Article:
Talk:Ferdinand I of Austria

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There is a translation mistake in the quote. "Knödel" are not noodles, but dumplings.

German Translation of 1848 quotation[edit]

Ferdinand's quotation about the 1848 revolutionaries, "But, are they allowed to do that?", translates to:

  • Jo, derfn s' denn des? in dialect, which AFAIK is the original version.
  • Ja, dürfen sie denn das? in Standard German, which might be more suitable for an English article, so I chose it. (I am a German native speaker, though.)
  • German Wikipedia uses Ja, dürfen s' denn des?, which is a compromise version.

Note that this is a style you would perhaps talk to a child that has done something wrong, not to revolutionaries. :-) Gecek 15:37, 12 Jun 2005 (UTC)

Hm, I think the original quotation was said as it is quoted in the german-speaking Wikipedia. Because in Viennese dialect "derfn" sounds more rough. And there are different levels of Viennese dialect, of which the aristocracy spoke the more noble form, which was always a little bit "nasal", imitating somehow french pronounciation.
So the sentence Ja, dürfen s' denn des? can be ideal pronounced in this mixture between Austrian high level language and a pure dialect (also with the accurate intonation). This makes it even more appropiate, as with this pronounciation it is a mixture between naivety and the way the British Queen would speak about an guest who is misbehaving at her garden party ;-) -- Rfortner 18:27, 17 August 2007 (UTC)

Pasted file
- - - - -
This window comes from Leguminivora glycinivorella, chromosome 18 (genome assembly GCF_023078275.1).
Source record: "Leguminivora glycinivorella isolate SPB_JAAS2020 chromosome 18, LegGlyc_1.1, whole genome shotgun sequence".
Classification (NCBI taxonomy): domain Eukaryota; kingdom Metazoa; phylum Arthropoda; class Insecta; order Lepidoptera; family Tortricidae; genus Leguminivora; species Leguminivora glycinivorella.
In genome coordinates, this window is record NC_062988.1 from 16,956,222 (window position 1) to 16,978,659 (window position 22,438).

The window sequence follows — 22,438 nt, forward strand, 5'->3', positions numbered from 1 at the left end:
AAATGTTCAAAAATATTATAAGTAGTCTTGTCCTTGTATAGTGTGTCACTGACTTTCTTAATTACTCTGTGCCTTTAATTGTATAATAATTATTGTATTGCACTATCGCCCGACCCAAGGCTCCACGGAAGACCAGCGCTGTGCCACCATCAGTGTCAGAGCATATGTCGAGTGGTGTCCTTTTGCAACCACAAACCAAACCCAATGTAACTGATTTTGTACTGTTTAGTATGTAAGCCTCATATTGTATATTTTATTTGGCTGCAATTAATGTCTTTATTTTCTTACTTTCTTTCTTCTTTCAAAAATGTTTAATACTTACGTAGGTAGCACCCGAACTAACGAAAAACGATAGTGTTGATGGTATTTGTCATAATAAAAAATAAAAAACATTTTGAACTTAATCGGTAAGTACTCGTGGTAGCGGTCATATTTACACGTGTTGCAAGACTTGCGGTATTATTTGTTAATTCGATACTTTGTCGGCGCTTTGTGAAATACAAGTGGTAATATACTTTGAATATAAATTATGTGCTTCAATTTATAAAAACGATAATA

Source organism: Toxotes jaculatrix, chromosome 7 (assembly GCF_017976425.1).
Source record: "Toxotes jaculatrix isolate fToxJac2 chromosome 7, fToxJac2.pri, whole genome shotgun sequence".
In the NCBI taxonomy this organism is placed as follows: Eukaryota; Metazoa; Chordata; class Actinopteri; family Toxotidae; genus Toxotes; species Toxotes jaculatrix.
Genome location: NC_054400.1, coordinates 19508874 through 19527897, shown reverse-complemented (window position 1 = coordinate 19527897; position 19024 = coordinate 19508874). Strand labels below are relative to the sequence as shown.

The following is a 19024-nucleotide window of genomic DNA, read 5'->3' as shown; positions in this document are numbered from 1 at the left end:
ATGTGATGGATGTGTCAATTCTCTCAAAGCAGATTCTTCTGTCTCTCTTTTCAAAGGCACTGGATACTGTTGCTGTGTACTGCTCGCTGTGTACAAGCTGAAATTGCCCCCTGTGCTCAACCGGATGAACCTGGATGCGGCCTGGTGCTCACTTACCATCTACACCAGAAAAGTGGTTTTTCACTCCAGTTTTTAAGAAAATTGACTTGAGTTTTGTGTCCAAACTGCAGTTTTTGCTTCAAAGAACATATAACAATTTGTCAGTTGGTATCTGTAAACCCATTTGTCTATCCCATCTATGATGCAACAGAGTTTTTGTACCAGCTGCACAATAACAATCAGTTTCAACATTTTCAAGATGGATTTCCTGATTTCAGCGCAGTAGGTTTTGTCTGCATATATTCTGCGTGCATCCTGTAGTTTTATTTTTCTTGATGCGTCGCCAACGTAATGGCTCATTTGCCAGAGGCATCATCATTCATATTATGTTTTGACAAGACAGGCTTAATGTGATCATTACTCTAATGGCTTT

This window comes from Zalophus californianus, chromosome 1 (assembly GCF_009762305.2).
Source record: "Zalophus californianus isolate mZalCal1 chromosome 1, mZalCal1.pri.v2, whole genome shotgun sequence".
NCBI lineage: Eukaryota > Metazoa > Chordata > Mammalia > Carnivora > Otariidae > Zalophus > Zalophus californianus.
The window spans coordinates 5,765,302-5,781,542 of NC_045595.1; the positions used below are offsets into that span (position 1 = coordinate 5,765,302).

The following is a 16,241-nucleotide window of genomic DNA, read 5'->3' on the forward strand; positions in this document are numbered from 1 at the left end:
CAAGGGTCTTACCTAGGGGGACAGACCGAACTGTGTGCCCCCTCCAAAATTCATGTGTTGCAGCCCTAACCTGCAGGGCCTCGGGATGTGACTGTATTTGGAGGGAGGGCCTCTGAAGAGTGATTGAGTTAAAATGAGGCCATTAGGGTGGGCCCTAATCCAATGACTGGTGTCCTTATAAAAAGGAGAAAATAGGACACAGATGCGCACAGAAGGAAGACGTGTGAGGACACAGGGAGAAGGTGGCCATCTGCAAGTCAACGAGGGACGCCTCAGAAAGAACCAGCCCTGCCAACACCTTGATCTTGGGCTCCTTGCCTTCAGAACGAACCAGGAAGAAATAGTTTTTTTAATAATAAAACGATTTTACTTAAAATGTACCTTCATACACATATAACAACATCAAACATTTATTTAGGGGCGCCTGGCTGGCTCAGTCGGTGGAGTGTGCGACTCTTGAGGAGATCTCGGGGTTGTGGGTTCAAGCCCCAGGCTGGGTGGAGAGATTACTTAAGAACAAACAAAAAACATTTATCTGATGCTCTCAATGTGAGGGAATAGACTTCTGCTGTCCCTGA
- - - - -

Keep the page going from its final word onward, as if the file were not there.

I am tempted to note that the poor man had a deficit of great-grandparents which may have led to his medical problems! Cosnahang 13:35, 16 November 2007 (UTC)

We shouldn't hypothesize on such things, although it may be evident in our personal sensibilities. This also was a case for discussion for Charles II of Spain and it was shot down. I will change the ancestry template to something clearer that will show that his parents were double first cousins. Charles 20:22, 16 November 2007 (UTC)
I'd say it's quite probable that Ferdinand's problems were due to inbreeding (see the case of Carlos, Prince of Asturias for example). It's been hypothesised that many health problems of European Royals from 1600 onwards were the result of this (see the the lack of surviving children of Louis XIV of France and Maria Theresa of Spain). Franz Ferdinand himself complained of this, saying that marrying relatives tended to produce offspring who were retarded or epileptic. My guess is that a lot of these children got heterozygous recessive genes due to being unlucky in the meosis roulette wheel. ---- Lec CRP1 (talk) 22:29, 16 November 2007 (UTC)
Anyone's guess or opinion is just that though, even if I share the belief. If Ferdinand can specifically be cited as having a deficit directly caused by inbreeding then it can be included, even if it is already obvious to us. Charles 00:30, 17 November 2007 (UTC)

Why "Ferdinand I"?[edit]

Why is the article Ferdinand I of Austria? There isn't any Ferdinand II to distinguish him from. I propose we move it to Ferdinand of Austria. -- Jack1755 (talk) 14:43, 9 September 2009 (UTC)

He called himself "Ferdinand der Erste." We use ordinals when they were used at the time. john k (talk) 21:05, 9 September 2009 (UTC)